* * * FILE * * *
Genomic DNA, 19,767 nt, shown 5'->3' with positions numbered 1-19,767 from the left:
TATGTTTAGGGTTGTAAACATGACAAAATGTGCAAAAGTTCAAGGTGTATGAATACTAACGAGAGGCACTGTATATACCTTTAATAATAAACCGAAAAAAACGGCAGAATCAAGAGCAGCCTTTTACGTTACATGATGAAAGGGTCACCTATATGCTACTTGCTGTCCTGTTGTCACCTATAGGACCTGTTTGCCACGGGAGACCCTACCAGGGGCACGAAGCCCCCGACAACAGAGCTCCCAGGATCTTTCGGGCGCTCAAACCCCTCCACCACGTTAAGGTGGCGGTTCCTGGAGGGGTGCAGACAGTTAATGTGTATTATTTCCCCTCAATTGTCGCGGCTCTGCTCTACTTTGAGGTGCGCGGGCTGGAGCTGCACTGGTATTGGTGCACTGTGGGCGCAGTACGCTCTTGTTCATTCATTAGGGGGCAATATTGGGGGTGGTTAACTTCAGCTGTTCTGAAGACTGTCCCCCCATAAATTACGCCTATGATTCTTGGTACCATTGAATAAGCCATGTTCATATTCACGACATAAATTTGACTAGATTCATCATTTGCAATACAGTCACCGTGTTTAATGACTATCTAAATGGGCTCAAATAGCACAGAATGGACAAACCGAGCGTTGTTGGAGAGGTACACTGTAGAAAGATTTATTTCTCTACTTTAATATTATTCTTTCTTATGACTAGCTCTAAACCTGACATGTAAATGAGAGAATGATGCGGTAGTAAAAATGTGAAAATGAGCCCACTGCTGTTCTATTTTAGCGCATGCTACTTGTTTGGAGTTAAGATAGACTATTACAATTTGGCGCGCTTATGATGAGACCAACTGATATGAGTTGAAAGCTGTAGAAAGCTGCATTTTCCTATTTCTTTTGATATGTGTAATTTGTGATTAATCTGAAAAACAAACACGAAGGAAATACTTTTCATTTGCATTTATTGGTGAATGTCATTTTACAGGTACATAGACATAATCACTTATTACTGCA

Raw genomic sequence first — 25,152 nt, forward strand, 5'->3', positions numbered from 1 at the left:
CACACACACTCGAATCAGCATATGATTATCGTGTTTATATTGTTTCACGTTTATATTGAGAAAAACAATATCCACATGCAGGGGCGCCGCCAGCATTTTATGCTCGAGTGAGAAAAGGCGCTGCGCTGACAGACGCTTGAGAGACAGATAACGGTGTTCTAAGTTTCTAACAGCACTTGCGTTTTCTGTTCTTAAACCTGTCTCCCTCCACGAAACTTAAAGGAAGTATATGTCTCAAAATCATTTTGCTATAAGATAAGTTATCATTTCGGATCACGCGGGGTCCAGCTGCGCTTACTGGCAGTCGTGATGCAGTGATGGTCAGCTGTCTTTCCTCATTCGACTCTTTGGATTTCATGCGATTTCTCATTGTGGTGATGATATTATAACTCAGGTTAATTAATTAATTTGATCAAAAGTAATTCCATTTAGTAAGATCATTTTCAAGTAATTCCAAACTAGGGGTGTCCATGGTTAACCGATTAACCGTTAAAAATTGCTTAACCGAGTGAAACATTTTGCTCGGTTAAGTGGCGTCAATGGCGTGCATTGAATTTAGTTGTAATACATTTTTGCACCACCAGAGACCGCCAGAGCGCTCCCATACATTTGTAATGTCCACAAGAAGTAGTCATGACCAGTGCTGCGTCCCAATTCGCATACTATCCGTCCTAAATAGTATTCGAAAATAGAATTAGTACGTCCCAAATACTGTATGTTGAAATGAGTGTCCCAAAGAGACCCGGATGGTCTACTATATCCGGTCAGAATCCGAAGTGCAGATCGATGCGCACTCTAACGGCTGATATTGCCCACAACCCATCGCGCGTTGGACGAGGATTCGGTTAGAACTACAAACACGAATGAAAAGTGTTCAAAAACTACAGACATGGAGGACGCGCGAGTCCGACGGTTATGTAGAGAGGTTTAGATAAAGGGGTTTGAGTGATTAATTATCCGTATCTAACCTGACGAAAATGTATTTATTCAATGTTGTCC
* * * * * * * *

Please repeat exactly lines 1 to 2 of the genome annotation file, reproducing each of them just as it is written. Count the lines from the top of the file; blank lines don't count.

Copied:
Genomic DNA, 19,767 nt, shown 5'->3' with positions numbered 1-19,767 from the left:
TATGTTTAGGGTTGTAAACATGACAAAATGTGCAAAAGTTCAAGGTGTATGAATACTAACGAGAGGCACTGTATATACCTTTAATAATAAACCGAAAAAAACGGCAGAATCAAGAGCAGCCTTTTACGTTACATGATGAAAGGGTCACCTATATGCTACTTGCTGTCCTGTTGTCACCTATAGGACCTGTTTGCCACGGGAGACCCTACCAGGGGCACGAAGCCCCCGACAACAGAGCTCCCAGGATCTTTCGGGCGCTCAAACCCCTCCACCACGTTAAGGTGGCGGTTCCTGGAGGGGTGCAGACAGTTAATGTGTATTATTTCCCCTCAATTGTCGCGGCTCTGCTCTACTTTGAGGTGCGCGGGCTGGAGCTGCACTGGTATTGGTGCACTGTGGGCGCAGTACGCTCTTGTTCATTCATTAGGGGGCAATATTGGGGGTGGTTAACTTCAGCTGTTCTGAAGACTGTCCCCCCATAAATTACGCCTATGATTCTTGGTACCATTGAATAAGCCATGTTCATATTCACGACATAAATTTGACTAGATTCATCATTTGCAATACAGTCACCGTGTTTAATGACTATCTAAATGGGCTCAAATAGCACAGAATGGACAAACCGAGCGTTGTTGGAGAGGTACACTGTAGAAAGATTTATTTCTCTACTTTAATATTATTCTTTCTTATGACTAGCTCTAAACCTGACATGTAAATGAGAGAATGATGCGGTAGTAAAAATGTGAAAATGAGCCCACTGCTGTTCTATTTTAGCGCATGCTACTTGTTTGGAGTTAAGATAGACTATTACAATTTGGCGCGCTTATGATGAGACCAACTGATATGAGTTGAAAGCTGTAGAAAGCTGCATTTTCCTATTTCTTTTGATATGTGTAATTTGTGATTAATCTGAAAAACAAACACGAAGGAAATACTTTTCATTTGCATTTATTGGTGAATGTCATTTTACAGGTACATAGACATAATCACTTATTACTGCA